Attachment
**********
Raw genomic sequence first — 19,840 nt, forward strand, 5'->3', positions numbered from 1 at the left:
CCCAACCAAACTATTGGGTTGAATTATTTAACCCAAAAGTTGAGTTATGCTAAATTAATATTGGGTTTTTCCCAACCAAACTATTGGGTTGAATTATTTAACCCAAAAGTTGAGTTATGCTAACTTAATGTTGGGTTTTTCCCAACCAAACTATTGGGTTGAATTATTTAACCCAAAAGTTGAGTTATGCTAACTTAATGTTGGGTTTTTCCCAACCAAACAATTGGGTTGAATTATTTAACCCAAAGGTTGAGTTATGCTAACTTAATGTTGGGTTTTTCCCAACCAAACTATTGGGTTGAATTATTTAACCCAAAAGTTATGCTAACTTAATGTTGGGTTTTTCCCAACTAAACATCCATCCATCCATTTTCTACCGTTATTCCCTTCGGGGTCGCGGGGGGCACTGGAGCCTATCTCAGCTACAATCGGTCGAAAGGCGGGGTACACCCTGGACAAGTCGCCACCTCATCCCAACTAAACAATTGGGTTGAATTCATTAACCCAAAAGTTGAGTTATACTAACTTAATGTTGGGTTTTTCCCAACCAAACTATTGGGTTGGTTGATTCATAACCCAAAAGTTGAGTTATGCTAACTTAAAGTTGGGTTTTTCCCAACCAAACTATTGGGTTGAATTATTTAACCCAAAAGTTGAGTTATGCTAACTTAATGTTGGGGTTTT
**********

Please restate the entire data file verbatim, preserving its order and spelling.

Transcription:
Raw genomic sequence first — 19,840 nt, forward strand, 5'->3', positions numbered from 1 at the left:
CCCAACCAAACTATTGGGTTGAATTATTTAACCCAAAAGTTGAGTTATGCTAAATTAATATTGGGTTTTTCCCAACCAAACTATTGGGTTGAATTATTTAACCCAAAAGTTGAGTTATGCTAACTTAATGTTGGGTTTTTCCCAACCAAACTATTGGGTTGAATTATTTAACCCAAAAGTTGAGTTATGCTAACTTAATGTTGGGTTTTTCCCAACCAAACAATTGGGTTGAATTATTTAACCCAAAGGTTGAGTTATGCTAACTTAATGTTGGGTTTTTCCCAACCAAACTATTGGGTTGAATTATTTAACCCAAAAGTTATGCTAACTTAATGTTGGGTTTTTCCCAACTAAACATCCATCCATCCATTTTCTACCGTTATTCCCTTCGGGGTCGCGGGGGGCACTGGAGCCTATCTCAGCTACAATCGGTCGAAAGGCGGGGTACACCCTGGACAAGTCGCCACCTCATCCCAACTAAACAATTGGGTTGAATTCATTAACCCAAAAGTTGAGTTATACTAACTTAATGTTGGGTTTTTCCCAACCAAACTATTGGGTTGGTTGATTCATAACCCAAAAGTTGAGTTATGCTAACTTAAAGTTGGGTTTTTCCCAACCAAACTATTGGGTTGAATTATTTAACCCAAAAGTTGAGTTATGCTAACTTAATGTTGGGGTTTT